The poem “Homecoming” by Tao Qian (Chinese, AD 365–427) describes the poet’s dramatic decision as a government official, frustrated with corruption and politics, to abandon his government career in the city and pursue a secluded, Daoist life of self-cultivation in the countryside. He retreats to his home in the mountains and to the rural life.
This handscroll, painted about 800 years after ”Homecoming” was written, is a series of five paintings depicting scenes from the poem. Interspersed with calligraphy of the text, the handscroll combines China’s three great arts: painting, poetry, and calligraphy. The coloring and painting style intentionally reflect ancient manners of painting to evoke the period when Tao Qian was writing in the 4th and 5th centuries.
Rather than being openly confrontational, Chinese artists often use references to the past as quiet ways to speak about difficult situations in the present. For example, surrounded by the destruction in China’s cities from war during the 1930s, writers and artists referenced the annihilation under the Qin dynasty 2,000 years earlier (221–206 BC).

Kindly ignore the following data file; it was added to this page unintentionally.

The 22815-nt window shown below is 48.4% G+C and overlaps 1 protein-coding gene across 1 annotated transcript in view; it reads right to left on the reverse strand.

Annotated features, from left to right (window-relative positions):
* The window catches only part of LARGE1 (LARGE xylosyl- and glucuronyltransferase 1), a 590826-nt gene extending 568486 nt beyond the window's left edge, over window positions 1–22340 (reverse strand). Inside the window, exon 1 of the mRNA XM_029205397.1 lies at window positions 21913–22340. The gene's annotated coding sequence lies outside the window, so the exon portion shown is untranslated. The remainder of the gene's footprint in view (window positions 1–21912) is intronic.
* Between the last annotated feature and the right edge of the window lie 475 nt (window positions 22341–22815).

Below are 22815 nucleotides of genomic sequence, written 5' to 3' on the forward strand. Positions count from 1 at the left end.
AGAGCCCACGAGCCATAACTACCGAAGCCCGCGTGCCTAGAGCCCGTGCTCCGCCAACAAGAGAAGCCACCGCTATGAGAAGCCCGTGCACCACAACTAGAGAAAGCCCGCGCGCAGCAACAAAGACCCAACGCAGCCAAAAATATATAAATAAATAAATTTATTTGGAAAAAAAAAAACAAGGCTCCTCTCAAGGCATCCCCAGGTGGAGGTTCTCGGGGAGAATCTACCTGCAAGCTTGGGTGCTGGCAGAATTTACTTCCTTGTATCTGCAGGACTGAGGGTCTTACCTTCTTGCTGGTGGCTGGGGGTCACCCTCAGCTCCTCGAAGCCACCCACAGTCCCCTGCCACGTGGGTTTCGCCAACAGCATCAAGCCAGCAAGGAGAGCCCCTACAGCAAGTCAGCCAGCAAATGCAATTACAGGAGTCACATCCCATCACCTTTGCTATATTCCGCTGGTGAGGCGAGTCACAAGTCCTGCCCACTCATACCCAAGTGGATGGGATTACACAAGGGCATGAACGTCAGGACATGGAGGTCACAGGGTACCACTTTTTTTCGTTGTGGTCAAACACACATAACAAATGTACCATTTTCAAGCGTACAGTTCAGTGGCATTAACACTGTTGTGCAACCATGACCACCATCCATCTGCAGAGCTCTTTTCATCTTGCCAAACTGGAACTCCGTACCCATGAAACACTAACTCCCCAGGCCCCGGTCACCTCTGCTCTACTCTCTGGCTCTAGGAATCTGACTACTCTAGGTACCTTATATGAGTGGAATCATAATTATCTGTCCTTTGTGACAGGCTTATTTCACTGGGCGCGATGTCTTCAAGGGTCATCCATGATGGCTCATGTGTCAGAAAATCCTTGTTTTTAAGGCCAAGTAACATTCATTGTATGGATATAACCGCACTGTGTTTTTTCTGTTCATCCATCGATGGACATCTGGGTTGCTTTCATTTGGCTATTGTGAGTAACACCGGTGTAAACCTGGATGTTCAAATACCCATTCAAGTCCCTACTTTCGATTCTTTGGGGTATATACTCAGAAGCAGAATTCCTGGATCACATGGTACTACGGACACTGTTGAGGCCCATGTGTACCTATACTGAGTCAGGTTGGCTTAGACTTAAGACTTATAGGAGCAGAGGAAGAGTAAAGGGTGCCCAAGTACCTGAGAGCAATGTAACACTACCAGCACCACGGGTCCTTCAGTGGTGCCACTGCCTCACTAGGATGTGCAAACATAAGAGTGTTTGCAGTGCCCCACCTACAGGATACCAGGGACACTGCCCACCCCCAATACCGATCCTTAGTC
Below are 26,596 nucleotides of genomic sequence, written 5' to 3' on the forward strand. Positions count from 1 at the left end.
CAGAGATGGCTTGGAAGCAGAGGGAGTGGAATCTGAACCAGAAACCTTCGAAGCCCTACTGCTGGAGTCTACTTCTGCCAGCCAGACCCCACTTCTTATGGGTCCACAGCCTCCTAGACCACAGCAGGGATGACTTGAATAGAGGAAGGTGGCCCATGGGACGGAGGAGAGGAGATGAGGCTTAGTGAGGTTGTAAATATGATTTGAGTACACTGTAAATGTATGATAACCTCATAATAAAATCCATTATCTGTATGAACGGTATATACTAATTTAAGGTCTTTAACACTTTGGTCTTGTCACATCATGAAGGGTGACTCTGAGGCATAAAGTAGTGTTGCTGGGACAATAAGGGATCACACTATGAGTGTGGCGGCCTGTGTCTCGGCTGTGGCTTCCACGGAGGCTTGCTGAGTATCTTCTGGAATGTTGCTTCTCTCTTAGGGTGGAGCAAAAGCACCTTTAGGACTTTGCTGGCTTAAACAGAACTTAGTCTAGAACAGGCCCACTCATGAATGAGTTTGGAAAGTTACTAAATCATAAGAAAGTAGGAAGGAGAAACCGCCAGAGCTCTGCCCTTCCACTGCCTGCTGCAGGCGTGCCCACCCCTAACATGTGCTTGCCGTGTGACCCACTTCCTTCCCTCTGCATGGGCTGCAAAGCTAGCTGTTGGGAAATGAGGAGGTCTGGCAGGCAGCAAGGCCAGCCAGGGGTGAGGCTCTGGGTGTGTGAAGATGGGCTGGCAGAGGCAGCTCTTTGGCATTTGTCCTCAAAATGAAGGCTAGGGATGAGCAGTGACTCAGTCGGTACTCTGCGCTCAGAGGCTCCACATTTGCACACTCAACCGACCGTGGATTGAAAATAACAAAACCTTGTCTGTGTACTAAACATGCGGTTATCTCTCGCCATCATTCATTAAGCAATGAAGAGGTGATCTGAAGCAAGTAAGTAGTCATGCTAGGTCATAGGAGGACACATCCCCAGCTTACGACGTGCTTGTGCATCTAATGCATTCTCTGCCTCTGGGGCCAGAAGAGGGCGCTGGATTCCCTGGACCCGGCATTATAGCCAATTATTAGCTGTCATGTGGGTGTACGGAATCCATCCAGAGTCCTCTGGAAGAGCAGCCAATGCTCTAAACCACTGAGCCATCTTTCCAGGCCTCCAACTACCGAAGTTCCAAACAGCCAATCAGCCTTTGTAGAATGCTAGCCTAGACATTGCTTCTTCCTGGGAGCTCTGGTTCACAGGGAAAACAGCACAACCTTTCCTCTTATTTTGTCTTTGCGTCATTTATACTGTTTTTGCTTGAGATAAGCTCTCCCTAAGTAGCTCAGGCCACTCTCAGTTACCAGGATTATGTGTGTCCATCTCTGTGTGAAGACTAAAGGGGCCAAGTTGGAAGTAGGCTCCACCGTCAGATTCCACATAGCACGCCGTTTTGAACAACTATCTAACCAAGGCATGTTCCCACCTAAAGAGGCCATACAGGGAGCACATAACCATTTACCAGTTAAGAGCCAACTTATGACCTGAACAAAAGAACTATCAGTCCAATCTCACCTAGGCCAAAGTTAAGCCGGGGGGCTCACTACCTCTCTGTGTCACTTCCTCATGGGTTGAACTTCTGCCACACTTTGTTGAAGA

Despite the antiquity of Tao Qian’s poem, Chinese artists throughout the centuries continued to illustrate these moving words as a way of commenting on the politics of their day. Could this artist have been referring to his own dismay with the Mongol rulers who took over China in the 13th century? Even today, some people in countries around the world might feel the words resonate with their own circumstances. Would retreating to a life of farming in the mountains appeal to some dissatisfied with their government in current times?
“Homecoming” (an excerpt)
Ah, to return! Let me break off my social relations and end my wanderings.
The world and I are not made for one another, so why should I be out there seeking?
Here I am content with intimate conversations with my family, taking pleasure from my zither and books, dispelling my worries.
The farmers say spring is arriving—I will have to go and work the western fields…
…Carrying a cane I wander peacefully,
now and then raising my head and looking into the distance.
There the clouds unintentionally take leave of the mountains,
and birds, weary of flying, know it is time to go home.
The shadows dim as it is time to go inside,
I stroke the lonely pine tree, lingering.